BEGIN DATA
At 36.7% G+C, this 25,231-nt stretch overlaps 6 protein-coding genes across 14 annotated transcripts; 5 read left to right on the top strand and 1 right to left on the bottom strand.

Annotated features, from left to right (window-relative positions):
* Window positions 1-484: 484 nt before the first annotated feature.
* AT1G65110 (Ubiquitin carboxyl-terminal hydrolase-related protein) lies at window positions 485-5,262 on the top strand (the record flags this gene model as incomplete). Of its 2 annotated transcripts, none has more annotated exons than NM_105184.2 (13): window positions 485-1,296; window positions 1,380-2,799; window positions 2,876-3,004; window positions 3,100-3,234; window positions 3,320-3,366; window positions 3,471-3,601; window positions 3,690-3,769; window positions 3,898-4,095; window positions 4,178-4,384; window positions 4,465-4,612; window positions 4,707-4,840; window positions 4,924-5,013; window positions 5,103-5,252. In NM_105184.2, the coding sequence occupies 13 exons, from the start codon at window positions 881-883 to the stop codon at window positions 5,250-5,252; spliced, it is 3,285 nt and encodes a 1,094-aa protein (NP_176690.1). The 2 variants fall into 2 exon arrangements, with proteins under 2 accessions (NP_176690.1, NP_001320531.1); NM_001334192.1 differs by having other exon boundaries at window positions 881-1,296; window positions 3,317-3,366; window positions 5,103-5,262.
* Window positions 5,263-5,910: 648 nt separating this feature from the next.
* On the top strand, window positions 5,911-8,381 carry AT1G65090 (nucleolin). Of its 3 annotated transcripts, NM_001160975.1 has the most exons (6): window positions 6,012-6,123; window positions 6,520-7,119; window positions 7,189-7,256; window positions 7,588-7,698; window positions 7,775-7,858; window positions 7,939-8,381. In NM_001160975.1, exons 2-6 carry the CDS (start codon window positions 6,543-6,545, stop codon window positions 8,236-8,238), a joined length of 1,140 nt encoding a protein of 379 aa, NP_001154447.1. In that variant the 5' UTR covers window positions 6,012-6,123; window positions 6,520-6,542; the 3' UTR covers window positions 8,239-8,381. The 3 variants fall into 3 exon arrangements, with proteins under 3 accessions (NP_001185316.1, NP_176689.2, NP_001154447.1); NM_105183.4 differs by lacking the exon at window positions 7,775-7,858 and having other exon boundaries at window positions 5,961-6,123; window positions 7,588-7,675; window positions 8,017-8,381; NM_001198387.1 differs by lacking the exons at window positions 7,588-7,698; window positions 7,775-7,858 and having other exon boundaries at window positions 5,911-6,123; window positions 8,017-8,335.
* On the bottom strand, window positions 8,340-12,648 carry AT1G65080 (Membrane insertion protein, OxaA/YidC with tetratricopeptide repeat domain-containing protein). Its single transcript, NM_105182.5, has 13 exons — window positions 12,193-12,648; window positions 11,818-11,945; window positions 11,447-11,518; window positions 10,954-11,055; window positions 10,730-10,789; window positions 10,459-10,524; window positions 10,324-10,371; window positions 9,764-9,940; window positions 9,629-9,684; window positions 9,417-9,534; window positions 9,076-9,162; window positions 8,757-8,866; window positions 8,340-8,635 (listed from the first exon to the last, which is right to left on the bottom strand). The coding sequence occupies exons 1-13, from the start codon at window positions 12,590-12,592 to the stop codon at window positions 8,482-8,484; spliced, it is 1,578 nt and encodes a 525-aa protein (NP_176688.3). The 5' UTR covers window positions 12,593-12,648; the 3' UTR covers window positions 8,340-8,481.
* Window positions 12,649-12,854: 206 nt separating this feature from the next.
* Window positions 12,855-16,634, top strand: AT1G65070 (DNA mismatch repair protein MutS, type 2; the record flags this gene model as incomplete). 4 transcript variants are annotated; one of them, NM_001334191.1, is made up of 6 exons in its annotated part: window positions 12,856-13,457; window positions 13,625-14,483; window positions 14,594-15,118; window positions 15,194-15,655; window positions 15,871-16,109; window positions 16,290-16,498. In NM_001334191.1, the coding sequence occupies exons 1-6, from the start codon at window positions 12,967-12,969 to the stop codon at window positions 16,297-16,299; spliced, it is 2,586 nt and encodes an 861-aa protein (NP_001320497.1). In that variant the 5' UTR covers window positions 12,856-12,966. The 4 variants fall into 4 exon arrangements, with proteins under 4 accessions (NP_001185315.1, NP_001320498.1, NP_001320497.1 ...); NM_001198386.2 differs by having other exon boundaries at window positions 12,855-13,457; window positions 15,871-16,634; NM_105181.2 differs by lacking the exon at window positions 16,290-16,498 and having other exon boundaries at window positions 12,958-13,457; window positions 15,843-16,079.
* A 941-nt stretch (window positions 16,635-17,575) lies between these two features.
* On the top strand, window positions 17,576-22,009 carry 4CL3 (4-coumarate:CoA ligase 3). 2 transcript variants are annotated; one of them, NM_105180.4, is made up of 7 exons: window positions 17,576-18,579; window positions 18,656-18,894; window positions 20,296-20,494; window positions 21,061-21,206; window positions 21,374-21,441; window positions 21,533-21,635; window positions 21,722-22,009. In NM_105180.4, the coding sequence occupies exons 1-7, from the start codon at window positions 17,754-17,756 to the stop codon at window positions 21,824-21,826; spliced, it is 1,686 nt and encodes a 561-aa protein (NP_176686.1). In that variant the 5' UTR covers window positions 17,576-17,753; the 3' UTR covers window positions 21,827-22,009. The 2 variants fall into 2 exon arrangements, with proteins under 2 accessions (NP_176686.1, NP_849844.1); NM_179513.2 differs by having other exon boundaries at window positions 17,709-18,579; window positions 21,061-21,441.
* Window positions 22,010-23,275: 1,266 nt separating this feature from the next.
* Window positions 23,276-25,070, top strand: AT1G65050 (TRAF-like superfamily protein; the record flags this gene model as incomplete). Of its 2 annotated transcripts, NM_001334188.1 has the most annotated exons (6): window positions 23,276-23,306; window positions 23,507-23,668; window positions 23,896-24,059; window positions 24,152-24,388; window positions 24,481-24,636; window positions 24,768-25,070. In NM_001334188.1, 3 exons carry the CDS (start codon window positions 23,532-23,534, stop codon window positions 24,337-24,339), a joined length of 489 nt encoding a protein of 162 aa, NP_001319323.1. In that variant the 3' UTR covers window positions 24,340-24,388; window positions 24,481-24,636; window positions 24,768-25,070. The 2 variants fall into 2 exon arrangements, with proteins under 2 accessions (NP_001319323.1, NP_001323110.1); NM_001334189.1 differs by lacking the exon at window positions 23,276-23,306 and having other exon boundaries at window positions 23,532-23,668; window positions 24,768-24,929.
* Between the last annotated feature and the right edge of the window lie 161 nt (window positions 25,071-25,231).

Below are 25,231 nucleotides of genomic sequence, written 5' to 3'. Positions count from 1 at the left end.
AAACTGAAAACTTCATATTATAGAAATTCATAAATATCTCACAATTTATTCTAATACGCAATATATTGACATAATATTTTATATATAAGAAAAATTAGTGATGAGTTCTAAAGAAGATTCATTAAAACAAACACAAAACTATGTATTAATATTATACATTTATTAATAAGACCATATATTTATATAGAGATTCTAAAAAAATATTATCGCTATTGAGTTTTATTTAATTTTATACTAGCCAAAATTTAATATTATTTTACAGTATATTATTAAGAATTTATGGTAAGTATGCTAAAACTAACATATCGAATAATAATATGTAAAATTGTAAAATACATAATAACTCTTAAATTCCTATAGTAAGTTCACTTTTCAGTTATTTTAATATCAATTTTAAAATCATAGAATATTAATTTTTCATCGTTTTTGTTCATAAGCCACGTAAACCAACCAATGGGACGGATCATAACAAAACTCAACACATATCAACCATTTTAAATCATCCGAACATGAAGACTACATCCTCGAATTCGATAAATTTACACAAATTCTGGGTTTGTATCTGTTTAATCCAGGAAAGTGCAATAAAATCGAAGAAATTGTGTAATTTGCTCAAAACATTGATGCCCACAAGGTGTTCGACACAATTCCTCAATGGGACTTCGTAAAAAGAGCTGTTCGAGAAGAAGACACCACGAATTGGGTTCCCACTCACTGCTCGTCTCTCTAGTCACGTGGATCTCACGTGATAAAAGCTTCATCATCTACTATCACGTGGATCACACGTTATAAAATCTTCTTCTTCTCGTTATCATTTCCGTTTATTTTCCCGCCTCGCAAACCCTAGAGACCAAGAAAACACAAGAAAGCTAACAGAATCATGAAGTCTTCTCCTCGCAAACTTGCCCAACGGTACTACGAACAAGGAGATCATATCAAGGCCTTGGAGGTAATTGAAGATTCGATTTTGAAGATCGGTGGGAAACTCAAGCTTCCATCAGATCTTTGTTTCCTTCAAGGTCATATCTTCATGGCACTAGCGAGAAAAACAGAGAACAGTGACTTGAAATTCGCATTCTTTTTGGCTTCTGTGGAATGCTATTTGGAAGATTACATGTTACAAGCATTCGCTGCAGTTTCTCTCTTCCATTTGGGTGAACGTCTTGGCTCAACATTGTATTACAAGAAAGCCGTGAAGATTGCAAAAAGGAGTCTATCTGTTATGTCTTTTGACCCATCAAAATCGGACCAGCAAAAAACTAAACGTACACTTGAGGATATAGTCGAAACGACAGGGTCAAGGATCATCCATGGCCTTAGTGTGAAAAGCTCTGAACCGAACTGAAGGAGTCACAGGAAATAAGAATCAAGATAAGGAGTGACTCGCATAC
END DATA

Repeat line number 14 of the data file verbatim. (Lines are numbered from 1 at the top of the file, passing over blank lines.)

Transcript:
* Between the last annotated feature and the right edge of the window lie 161 nt (window positions 25,071-25,231).